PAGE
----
Post-Covid Migration from Cities to Countryside

Post-Covid Migration from Cities to Countryside

It has been reported by many that the effects of COVID-19 will no doubt be felt for years to come and the life we had become accustomed to will no longer exist. However, is it all doom and gloom? 

Societal behaviour and patterns will most definitely change as a result of the widespread disruption and danger we have all been exposed to. After all, this is simply a natural human response and one that has been recorded in history time and time again. 

Once a society feels a threat, it adapts. We spent years in school reading about how historic pandemics shaped the behaviours, requirements and desires of the communities it affected and in more recent times, we have experienced similar shifts ourselves following global events such as 9/11 and the 2008 recession. 

The COVID-19 pandemic is no different to those that have come before it. People will learn and adapt in response to what they have experienced and make the necessary changes to ensure they do not find themselves in a similar situation again. 

Perhaps the biggest change we’ll see is increased migration from large cities and city centres to more rural, less densely populated areas. 

Experts warn, large cities all over the world including New York, Toronto and London, will all experience a drop in demand for new property as residents embark on a search for a new home, which ticks all the boxes on their new, reflective checklist of lifestyle priorities. 

Alistair Brown, CEO of Alistair Brown International Real Estate (ABIRE), a UK based real estate sales and marketing company focused on international property, explains the reasons behind the shift. 

Escaping confinement 

“Having been confined to their homes for weeks on end, people will be feeling claustrophobic and nowhere is this more apparent than in highly populated areas, where confinement is restricted even further to a small apartment.

“It’s no secret that space is scarce in what once were, popular and desirable cities to live and work in. While this was previously a sacrifice people were willing to make, having now felt this level of confinement, this will no doubt change. 

“These areas are known for having large sought-after tower block apartments. However, on the new home checklists we will begin to see multiple spacious rooms, gardens and fewer neighbours - things that people will no longer be willing to compromise on post-COVID-19.” 

Working from home 

Another big lesson to come out of the lockdown is the ability to work from home. This is something that many people are predicting will continue after the pandemic. 

“Having been forced to work remotely, with little warning or time to prepare in most cases, many will have recognised the benefits of having multiple rooms or more space where an at-home office can be set up. And should remote working become the new norm, this desire will only get stronger,” explains Alistair.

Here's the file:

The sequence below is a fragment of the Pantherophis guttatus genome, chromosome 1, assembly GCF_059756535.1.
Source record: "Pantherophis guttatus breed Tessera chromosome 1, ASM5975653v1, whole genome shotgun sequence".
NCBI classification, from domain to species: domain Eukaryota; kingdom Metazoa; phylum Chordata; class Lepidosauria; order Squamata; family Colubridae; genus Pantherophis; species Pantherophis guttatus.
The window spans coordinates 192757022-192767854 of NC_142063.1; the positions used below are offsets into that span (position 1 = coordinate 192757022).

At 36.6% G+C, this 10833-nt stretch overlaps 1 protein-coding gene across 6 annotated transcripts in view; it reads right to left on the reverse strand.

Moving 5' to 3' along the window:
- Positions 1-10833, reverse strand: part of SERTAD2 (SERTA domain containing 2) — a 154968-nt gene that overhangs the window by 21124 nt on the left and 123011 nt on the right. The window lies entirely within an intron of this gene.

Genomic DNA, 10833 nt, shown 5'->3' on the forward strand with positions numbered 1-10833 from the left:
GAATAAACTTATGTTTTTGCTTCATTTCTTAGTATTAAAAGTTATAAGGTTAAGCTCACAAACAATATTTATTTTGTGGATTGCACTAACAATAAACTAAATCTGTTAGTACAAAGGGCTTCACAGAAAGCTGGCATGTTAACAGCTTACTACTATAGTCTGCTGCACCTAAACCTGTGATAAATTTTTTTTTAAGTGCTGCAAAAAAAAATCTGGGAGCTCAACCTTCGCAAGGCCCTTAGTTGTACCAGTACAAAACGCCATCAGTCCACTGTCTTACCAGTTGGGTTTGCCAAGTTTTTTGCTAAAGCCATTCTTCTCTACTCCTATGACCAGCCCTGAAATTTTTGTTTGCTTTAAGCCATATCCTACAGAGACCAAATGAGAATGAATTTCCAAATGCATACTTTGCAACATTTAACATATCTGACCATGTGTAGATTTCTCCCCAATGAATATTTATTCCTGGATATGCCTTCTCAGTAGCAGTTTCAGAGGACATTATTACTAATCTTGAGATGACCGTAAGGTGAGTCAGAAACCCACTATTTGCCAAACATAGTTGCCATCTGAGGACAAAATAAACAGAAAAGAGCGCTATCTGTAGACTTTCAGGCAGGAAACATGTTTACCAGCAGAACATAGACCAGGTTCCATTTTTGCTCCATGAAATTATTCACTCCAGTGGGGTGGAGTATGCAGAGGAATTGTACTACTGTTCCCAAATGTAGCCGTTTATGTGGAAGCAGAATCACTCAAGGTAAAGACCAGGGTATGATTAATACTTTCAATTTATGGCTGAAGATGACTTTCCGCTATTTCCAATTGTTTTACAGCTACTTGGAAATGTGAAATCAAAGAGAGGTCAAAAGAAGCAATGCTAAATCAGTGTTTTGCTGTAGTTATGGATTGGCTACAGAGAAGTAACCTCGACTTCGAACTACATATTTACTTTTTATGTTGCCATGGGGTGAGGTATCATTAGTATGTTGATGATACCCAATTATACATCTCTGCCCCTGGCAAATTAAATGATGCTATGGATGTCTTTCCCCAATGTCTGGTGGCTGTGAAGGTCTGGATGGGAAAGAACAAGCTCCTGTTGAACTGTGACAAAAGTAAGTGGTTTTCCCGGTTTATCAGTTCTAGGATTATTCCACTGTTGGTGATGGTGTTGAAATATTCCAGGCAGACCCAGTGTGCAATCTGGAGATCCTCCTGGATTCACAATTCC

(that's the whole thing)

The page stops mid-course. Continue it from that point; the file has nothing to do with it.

A small apartment in a densely populated city certainly will not suffice and people will have a greater urge to move elsewhere to find a property that does. 

“And with less need to travel to a city centre office, employees can enjoy the freedom of no longer having to take into consideration their commutes when searching for a new home, enabling them to move further away.”

Health is wealth

Having lived in a highly populated city, these people would have experienced a greater risk of being exposed to the virus. 

“After feeling this level of threat to yourself or your family, it is no surprise that you will be more inclined to move somewhere further away to reduce the chance of ever experiencing this danger again,” Alistair reassures. 

As well as being an issue for residents living in populated apartment blocks, people are also at risk while commuting to work or getting around the city on public transport. When you live in a city centre, it is often not feasible to get around in a personal car so public transport is the only option; an issue not faced in more rural, less populated areas. 

This trend has also been seen in the office lettings industry. Richard Smith, Founder & CEO at Office Freedom, leading agents in serviced office space explains. 

We are aware that moving staff away from densely populated city centre locations is certainly under consideration and some companies have been discussing splitting teams into smaller groups and relocating to regional hubs.

"When lockdown is finally over, we will enter a new world, a new normal, which will be a major reset and reboot for everyone.

"As a result of the life changing circumstances we are all experiencing together, in my opinion, one thing is for sure, business will never be the same again, especially in regards to property and business priorities, such as reducing costs and preserving capital.

"In terms of office space, for me, flexible workspace and agile working is the way to go. Decrease your overheads and increase your flexibility so that you are best prepared for the future, no matter what transpires.”

Value for money 

The financial impacts of COVID-19 and the drastic measures that have been put into place to control it are already being felt. With concerns about financial hardship on the minds of many, sensible financial decisions, particularly regarding rent and mortgages need to be made. 

The high rent prices associated with properties in large cities around the world will no longer cut it. Instead, individuals will seek greater value for money with larger, more spacious properties that have better amenities in fringe areas or more rural locations. 

The post COVID-19 paradigm shift will no doubt be an interesting one. We are already seeing changes in behaviour across industries through people’s searches and enquiries but, whether these come to fruition or are just a flight response to the current threat, is yet to be revealed.